6. All sums borrowed from Peoples National Bank of North Jersey [a distributee shown on the certification as receiving $61,873.15] were paid to laborers, materialmen and/or suppliers.

The affidavit expressly stated that it had been made to induce plaintiff to advance the proceeds under the provisions of N.J.S.A. 2A:44-89. Each of the subsequent advances was supported by a similar owner's affidavit.

The priority of a construction mortgage over mechanics liens is established by N.J.S.A. 2A:44-89 which accords priority, within various limitations, for advances made to pay the purchase price; prior liens, including tax or municipal liens; premiums, counsel fees, financing charges and costs (not to exceed 5% of the principal) for the mortgage; properly filed mechanics liens (which must be paid proportionately if all are not paid); and, finally, claims of non-lien claimants

named by . . . the mortgagor in a written statement, duly sworn to . . . as the persons who have supplied material or furnished labor actually used in the erection, construction, completion, addition to, alteration or repair of any building upon the mortgaged premises to whom money is due for such labor or materials . . .; provided, however, that the mortgaged funds or any part thereof advanced or paid by the mortgagee under this subsection shall be applied first

[202 NJSuper Page 308]

to payment in full or payment proportionately of the monies due to the persons listed in such written statement. [ N.J.S.A. 2A:44-89f].

Allied is not asserting its right to be paid as a supplier of labor and materials, but as a prior mortgagee. In fact, as was noted in Riverside Apartment Corp. v. Capitol Const. Co., 107 N.J. Eq. 405, 412 (Chan.1930), aff'd o.b. 110 N.J. Eq. 67 (E. & A.1931), by the acceptance of a mortgage, Allied waived its rights to assert a lien claim under N.J.S.A. 2A:44-89. We note further that the abandonment of the lien claim does "not affect in any respect, the rights of [the claimant] under its mortgage." Riverside at 412. By the taking of the mortgage, however, Allied did not itself become a construction mortgagee. "One materialman cannot secure priority over others, after the commencement of the building, by taking a mortgage." Id. at 413; see also Meister v. J. Meister Inc., 103 N.J. Eq. 78, 84 (Chan.1928).

We thus must treat Allied solely as a mortgagee, irrespective of its prior status as an unpaid contractor entitled to certain priorities under N.J.S.A. 2A:44-89. As a result, Allied is not entitled to complain if the charges to the bank exceeded 5% of the principal, if insurance premiums were advanced (although not set forth in the exception provisions) or if it received other than proportionate payment as called for by the statute. Our sole task is to examine the mortgage document to determine whether Allied's prior recorded mortgage is subordinate to plaintiff's advances.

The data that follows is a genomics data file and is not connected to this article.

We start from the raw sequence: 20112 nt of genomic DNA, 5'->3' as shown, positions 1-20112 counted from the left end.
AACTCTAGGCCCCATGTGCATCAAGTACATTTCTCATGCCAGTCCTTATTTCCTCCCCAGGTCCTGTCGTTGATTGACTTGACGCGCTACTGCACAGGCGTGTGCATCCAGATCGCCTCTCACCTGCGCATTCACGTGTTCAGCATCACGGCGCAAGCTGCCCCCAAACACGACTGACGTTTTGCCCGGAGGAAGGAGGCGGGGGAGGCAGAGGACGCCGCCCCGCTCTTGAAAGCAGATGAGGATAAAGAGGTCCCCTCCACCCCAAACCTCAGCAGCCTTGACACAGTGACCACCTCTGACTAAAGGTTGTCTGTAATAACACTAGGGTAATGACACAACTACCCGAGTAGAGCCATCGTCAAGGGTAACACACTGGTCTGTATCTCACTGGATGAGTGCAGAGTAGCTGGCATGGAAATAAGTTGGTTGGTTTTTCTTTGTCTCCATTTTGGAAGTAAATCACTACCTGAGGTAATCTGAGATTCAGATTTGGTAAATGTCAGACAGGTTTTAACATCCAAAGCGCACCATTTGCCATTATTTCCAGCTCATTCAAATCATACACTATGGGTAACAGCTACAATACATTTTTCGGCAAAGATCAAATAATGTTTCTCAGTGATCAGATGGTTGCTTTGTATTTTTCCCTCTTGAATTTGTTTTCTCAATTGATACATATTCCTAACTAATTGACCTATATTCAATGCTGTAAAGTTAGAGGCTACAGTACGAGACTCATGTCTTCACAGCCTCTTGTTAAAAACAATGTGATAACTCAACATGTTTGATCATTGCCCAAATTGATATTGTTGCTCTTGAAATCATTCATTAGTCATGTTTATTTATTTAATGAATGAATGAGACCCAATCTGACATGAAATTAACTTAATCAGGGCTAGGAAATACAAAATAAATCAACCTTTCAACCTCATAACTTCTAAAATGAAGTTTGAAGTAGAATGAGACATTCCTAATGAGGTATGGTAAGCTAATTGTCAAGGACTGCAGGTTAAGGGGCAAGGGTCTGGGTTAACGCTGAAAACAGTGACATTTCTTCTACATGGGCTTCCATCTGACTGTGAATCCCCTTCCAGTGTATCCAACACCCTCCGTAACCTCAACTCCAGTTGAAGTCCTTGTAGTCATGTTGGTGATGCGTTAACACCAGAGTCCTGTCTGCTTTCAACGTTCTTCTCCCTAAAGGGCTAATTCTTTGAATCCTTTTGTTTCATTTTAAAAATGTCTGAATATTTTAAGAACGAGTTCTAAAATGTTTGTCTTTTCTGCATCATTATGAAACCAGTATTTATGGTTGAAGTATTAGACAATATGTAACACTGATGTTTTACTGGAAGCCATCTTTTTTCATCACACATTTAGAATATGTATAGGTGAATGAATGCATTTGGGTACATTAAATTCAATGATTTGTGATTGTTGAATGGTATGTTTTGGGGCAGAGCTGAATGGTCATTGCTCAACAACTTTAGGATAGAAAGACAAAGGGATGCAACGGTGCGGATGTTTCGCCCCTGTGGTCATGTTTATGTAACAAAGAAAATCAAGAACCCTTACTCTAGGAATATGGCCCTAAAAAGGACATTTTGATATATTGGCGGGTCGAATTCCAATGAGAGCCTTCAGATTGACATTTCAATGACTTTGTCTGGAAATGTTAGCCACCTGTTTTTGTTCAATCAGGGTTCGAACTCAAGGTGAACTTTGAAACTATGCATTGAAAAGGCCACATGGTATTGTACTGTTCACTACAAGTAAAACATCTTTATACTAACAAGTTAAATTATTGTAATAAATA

Allied contends that it did not intend by subordinating to lose its anticipated priority over the other contractors/mortgagees which had recorded after it or over the other laborers, materialmen or contractors who had neither lien claims nor mortgages. We note, however, that Allied's subordination was granted to a mortgage of "a bona fide institutional lender for construction of the improvements upon the premises and to finance the same on a permanent basis," and further provided that Allied's mortgage "shall be automatically subordinate to

[202 NJSuper Page 309]

any bona fide institutional mortgage without necessity of execution of any further document." Allied must be deemed to have known that any subsequent construction mortgagee would make payments permitted by N.J.S.A. 2A:44-89 in order to facilitate the continued construction of the building.

A similar situation was presented in Albert & Kernahan, Inc. v. Franklin Arms, Inc., 104 N.J. Eq. 446 (E. & A.1929). There the trustee advanced monies to defendant "to the extent of $44,700 to be used in the payment of monies due and to become due to contractors" engaged in the construction of the apartment house. Id. at 448 (emphasis added). The court found that the priority of the trustee's lien over that of the subordinating claimant for work already performed or later performed "was entirely justified under the proofs." Id. at 449.

There is no question that the proceeds of the construction mortgage must be advanced for the construction of the premises in question and not for some unrelated project. Cambridge Acceptance Corp. v. Hockstein, 102 N.J. Super. 435, 439 (App.Div.), certif. den. 53 N.J. 81 (1968); Albert & Kernahan, Inc., supra. Judge Stanton expressly noted that there could be no diversion of funds away from the project within the meaning of any of the rules or policies established in Cambridge Acceptance Corp.